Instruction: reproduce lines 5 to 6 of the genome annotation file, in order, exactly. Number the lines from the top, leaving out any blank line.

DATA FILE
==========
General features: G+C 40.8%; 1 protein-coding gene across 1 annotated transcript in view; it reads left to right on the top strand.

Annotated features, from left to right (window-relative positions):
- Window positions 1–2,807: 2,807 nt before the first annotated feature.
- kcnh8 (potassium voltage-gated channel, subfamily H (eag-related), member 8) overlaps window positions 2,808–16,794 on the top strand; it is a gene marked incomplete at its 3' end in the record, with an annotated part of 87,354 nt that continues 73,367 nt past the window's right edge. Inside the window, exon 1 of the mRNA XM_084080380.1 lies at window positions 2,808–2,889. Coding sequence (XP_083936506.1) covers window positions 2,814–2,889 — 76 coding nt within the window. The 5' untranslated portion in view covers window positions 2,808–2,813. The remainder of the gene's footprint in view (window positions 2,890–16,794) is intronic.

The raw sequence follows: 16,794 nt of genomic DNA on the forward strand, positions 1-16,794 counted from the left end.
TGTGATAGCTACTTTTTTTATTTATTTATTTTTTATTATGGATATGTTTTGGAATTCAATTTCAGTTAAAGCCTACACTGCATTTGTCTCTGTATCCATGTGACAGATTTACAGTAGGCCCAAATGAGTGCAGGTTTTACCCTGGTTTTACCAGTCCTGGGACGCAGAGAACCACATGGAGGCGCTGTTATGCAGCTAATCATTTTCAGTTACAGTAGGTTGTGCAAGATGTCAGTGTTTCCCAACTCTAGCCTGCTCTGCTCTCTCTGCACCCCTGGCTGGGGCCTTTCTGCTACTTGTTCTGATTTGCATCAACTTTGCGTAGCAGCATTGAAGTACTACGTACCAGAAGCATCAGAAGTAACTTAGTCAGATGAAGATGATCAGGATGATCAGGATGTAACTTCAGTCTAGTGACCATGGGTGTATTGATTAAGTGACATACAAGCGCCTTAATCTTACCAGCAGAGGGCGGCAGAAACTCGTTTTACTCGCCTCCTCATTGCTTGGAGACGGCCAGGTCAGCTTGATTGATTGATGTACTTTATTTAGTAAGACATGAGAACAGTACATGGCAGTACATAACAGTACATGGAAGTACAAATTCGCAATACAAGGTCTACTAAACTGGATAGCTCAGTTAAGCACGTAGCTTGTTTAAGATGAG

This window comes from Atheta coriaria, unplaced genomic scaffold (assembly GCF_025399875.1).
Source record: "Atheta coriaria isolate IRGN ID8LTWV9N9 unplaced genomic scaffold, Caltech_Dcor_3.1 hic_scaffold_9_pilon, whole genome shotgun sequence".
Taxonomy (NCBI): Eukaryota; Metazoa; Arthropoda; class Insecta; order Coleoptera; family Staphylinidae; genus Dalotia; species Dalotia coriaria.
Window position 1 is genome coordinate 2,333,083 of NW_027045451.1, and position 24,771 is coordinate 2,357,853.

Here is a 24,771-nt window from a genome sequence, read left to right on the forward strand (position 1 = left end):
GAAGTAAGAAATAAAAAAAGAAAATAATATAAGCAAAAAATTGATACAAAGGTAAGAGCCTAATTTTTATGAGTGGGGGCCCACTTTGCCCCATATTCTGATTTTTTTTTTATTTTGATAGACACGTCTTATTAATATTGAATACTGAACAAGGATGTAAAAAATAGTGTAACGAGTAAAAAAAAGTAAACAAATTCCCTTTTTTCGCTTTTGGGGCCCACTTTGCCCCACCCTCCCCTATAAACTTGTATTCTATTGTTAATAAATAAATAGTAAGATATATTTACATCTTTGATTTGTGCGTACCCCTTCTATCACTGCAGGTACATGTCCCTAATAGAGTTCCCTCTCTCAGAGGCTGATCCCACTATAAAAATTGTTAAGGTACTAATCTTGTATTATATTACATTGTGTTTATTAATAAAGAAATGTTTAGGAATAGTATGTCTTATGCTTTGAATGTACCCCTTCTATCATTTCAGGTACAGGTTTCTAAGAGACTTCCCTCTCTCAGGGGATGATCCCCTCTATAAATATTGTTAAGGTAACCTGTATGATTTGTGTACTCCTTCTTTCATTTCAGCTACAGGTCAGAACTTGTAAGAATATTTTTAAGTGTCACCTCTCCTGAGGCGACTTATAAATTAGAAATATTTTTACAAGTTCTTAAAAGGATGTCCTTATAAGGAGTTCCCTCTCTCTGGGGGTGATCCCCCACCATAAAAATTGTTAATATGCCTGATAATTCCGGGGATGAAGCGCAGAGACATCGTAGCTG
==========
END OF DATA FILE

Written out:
The raw sequence follows: 16,794 nt of genomic DNA on the forward strand, positions 1-16,794 counted from the left end.
TGTGATAGCTACTTTTTTTATTTATTTATTTTTTATTATGGATATGTTTTGGAATTCAATTTCAGTTAAAGCCTACACTGCATTTGTCTCTGTATCCATGTGACAGATTTACAGTAGGCCCAAATGAGTGCAGGTTTTACCCTGGTTTTACCAGTCCTGGGACGCAGAGAACCACATGGAGGCGCTGTTATGCAGCTAATCATTTTCAGTTACAGTAGGTTGTGCAAGATGTCAGTGTTTCCCAACTCTAGCCTGCTCTGCTCTCTCTGCACCCCTGGCTGGGGCCTTTCTGCTACTTGTTCTGATTTGCATCAACTTTGCGTAGCAGCATTGAAGTACTACGTACCAGAAGCATCAGAAGTAACTTAGTCAGATGAAGATGATCAGGATGATCAGGATGTAACTTCAGTCTAGTGACCATGGGTGTATTGATTAAGTGACATACAAGCGCCTTAATCTTACCAGCAGAGGGCGGCAGAAACTCGTTTTACTCGCCTCCTCATTGCTTGGAGACGGCCAGGTCAGCTTGATTGATTGATGTACTTTATTTAGTAAGACATGAGAACAGTACATGGCAGTACATAACAGTACATGGAAGTACAAATTCGCAATACAAGGTCTACTAAACTGGATAGCTCAGTTAAGCACGTAGCTTGTTTAAGATGAG